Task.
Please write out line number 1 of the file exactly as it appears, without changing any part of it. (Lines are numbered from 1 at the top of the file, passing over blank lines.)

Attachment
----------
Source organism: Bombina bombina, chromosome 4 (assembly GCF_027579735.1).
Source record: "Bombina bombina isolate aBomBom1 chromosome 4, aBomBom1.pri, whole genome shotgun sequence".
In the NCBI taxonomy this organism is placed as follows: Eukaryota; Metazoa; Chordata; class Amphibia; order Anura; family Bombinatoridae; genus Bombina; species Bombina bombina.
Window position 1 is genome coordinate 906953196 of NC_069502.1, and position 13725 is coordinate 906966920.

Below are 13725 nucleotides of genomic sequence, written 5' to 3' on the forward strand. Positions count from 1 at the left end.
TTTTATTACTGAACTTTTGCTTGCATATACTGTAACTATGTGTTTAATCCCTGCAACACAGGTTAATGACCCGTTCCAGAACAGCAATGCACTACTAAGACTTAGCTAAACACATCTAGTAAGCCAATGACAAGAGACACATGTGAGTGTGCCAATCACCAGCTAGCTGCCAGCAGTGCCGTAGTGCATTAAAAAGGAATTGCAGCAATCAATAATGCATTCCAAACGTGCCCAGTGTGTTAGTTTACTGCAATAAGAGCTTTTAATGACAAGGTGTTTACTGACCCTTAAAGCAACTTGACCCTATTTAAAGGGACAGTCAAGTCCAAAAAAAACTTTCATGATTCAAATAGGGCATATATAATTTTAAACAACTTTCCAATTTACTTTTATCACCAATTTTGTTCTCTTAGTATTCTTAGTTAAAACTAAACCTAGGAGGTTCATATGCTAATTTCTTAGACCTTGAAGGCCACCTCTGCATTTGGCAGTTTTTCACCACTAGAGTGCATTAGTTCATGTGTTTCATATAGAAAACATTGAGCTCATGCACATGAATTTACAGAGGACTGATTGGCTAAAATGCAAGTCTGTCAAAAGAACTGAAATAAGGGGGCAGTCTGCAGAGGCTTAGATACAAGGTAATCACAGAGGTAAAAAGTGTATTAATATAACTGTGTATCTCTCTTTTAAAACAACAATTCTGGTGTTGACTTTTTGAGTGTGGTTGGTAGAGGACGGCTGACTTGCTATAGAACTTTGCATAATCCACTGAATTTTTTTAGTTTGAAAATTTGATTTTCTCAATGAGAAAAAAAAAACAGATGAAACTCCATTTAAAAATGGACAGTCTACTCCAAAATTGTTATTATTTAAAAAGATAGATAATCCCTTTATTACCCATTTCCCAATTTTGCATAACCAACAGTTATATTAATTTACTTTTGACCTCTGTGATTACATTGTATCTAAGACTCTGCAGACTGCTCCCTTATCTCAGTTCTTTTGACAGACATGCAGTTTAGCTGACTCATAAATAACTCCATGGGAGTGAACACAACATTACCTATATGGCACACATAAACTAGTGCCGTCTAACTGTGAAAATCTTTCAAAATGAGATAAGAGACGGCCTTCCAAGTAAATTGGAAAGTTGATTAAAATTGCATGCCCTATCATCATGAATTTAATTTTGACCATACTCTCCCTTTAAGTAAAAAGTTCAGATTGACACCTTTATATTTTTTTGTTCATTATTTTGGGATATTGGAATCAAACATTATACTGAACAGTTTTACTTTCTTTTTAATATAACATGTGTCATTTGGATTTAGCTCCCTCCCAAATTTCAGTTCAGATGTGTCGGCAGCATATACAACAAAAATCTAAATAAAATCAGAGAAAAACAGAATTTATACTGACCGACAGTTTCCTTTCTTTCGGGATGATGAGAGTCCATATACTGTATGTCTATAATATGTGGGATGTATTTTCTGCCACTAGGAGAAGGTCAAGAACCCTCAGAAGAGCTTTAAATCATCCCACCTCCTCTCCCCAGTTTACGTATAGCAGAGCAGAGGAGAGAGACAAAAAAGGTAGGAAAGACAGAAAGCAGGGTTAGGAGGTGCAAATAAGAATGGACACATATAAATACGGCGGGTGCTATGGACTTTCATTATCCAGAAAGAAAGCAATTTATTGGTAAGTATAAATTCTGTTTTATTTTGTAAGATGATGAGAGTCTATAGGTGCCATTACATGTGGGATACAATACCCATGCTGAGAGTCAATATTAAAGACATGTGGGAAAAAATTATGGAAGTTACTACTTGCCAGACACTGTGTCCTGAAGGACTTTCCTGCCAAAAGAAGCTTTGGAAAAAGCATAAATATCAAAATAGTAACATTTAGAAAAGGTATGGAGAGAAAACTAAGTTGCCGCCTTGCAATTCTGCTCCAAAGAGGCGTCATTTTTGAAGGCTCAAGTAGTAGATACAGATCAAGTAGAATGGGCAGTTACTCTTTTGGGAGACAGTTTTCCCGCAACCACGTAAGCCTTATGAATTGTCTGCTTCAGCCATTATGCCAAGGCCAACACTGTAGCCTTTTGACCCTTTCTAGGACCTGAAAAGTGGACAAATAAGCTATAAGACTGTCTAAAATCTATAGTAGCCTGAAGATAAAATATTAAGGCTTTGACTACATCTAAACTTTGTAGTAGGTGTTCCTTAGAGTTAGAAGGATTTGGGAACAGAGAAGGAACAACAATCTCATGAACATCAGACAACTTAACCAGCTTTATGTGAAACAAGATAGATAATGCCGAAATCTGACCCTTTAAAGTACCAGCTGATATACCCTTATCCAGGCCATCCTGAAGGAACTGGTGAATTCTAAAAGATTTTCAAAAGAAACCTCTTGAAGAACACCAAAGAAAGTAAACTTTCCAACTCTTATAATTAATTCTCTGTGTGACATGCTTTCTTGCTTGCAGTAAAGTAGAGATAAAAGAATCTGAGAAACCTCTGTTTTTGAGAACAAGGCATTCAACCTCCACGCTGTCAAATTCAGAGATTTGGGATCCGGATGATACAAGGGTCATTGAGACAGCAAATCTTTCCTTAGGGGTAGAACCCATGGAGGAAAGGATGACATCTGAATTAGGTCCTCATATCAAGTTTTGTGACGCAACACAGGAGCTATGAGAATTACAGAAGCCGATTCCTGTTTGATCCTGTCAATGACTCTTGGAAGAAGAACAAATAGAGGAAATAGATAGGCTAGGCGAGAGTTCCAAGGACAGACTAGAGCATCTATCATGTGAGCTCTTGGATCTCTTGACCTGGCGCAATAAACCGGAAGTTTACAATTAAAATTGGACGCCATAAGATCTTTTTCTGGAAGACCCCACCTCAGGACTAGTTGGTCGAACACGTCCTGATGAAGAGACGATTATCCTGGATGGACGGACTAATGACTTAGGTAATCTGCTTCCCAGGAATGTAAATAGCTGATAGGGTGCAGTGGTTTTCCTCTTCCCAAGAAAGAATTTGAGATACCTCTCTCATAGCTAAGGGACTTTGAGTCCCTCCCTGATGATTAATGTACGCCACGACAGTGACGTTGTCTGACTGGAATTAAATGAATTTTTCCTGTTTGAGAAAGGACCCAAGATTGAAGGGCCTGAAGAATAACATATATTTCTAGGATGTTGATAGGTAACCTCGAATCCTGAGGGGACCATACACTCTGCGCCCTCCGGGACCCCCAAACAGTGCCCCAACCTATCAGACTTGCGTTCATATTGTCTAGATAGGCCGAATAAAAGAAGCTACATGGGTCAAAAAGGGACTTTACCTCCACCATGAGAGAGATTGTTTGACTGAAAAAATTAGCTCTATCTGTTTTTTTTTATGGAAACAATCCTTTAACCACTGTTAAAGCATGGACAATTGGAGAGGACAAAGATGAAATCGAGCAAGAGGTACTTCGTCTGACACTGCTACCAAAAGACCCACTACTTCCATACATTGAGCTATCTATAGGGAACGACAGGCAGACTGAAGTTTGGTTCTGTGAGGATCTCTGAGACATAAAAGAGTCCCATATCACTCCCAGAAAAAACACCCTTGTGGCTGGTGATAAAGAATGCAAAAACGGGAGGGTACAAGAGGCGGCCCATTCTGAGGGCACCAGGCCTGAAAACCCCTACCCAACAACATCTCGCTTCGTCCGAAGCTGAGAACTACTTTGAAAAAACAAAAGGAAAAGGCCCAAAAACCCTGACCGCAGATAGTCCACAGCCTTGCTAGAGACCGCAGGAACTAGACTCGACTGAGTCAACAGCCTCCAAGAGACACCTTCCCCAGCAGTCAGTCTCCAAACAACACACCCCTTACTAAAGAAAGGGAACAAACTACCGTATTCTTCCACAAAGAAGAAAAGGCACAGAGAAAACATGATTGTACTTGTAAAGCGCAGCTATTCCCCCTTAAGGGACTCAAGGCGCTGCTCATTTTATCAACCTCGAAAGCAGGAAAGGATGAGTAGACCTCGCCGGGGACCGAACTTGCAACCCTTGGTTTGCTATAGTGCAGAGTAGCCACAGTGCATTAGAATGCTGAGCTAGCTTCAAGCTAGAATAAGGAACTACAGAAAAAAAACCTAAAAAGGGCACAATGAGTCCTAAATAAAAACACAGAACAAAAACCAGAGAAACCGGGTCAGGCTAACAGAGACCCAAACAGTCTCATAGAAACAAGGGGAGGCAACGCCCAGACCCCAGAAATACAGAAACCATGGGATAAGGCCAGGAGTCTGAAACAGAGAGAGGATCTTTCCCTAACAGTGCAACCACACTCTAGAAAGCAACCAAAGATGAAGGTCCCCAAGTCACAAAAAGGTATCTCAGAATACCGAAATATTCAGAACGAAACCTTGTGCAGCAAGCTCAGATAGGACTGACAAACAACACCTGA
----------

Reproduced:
Source organism: Bombina bombina, chromosome 4 (assembly GCF_027579735.1).